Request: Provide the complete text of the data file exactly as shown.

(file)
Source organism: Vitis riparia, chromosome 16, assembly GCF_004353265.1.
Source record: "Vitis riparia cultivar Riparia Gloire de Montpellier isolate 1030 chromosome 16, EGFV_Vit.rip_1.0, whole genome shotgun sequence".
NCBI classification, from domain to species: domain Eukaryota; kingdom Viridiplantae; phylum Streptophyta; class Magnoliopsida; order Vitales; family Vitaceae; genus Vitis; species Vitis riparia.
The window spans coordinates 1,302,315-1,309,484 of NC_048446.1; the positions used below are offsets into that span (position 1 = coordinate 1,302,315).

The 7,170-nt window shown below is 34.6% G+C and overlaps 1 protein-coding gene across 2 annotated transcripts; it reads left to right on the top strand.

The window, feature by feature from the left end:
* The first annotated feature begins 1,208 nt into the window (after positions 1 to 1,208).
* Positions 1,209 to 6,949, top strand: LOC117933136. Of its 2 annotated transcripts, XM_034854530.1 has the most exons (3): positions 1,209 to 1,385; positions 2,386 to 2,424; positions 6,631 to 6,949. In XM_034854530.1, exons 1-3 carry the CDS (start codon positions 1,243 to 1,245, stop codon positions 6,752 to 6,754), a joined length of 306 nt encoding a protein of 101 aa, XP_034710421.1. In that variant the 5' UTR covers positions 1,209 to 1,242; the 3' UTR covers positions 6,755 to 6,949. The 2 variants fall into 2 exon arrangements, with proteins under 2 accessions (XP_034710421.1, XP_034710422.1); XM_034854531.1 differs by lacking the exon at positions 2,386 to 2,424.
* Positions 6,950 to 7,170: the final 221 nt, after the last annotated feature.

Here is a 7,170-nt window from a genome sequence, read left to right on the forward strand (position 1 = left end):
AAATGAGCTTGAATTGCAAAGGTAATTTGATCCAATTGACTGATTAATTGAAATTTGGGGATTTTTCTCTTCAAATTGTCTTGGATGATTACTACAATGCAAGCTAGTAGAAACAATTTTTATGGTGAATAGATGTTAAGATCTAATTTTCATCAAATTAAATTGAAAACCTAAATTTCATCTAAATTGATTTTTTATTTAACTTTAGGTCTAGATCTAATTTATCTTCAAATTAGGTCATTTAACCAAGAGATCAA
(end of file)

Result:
Source organism: Vitis riparia, chromosome 16, assembly GCF_004353265.1.
Source record: "Vitis riparia cultivar Riparia Gloire de Montpellier isolate 1030 chromosome 16, EGFV_Vit.rip_1.0, whole genome shotgun sequence".
NCBI classification, from domain to species: domain Eukaryota; kingdom Viridiplantae; phylum Streptophyta; class Magnoliopsida; order Vitales; family Vitaceae; genus Vitis; species Vitis riparia.
The window spans coordinates 1,302,315-1,309,484 of NC_048446.1; the positions used below are offsets into that span (position 1 = coordinate 1,302,315).

The 7,170-nt window shown below is 34.6% G+C and overlaps 1 protein-coding gene across 2 annotated transcripts; it reads left to right on the top strand.

The window, feature by feature from the left end:
* The first annotated feature begins 1,208 nt into the window (after positions 1 to 1,208).
* Positions 1,209 to 6,949, top strand: LOC117933136. Of its 2 annotated transcripts, XM_034854530.1 has the most exons (3): positions 1,209 to 1,385; positions 2,386 to 2,424; positions 6,631 to 6,949. In XM_034854530.1, exons 1-3 carry the CDS (start codon positions 1,243 to 1,245, stop codon positions 6,752 to 6,754), a joined length of 306 nt encoding a protein of 101 aa, XP_034710421.1. In that variant the 5' UTR covers positions 1,209 to 1,242; the 3' UTR covers positions 6,755 to 6,949. The 2 variants fall into 2 exon arrangements, with proteins under 2 accessions (XP_034710421.1, XP_034710422.1); XM_034854531.1 differs by lacking the exon at positions 2,386 to 2,424.
* Positions 6,950 to 7,170: the final 221 nt, after the last annotated feature.

Here is a 7,170-nt window from a genome sequence, read left to right on the forward strand (position 1 = left end):
AAATGAGCTTGAATTGCAAAGGTAATTTGATCCAATTGACTGATTAATTGAAATTTGGGGATTTTTCTCTTCAAATTGTCTTGGATGATTACTACAATGCAAGCTAGTAGAAACAATTTTTATGGTGAATAGATGTTAAGATCTAATTTTCATCAAATTAAATTGAAAACCTAAATTTCATCTAAATTGATTTTTTATTTAACTTTAGGTCTAGATCTAATTTATCTTCAAATTAGGTCATTTAACCAAGAGATCAA